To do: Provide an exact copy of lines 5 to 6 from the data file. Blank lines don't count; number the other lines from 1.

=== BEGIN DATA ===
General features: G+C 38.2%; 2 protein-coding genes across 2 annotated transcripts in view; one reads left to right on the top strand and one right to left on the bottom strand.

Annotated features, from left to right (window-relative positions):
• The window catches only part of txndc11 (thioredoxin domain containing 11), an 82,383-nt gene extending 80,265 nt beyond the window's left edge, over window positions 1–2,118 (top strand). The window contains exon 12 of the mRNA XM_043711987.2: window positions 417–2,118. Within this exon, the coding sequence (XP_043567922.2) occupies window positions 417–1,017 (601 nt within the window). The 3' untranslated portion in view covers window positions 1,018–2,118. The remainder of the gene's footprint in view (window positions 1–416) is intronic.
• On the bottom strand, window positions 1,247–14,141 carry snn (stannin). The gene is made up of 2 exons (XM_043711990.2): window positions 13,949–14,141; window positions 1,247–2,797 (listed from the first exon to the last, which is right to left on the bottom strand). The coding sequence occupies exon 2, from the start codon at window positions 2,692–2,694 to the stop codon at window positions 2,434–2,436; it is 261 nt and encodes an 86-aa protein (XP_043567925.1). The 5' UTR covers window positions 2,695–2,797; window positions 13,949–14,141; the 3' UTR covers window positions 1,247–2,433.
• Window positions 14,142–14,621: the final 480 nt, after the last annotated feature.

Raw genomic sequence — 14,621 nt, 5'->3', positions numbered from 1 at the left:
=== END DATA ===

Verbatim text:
• Window positions 14,142–14,621: the final 480 nt, after the last annotated feature.

Raw genomic sequence — 14,621 nt, 5'->3', positions numbered from 1 at the left: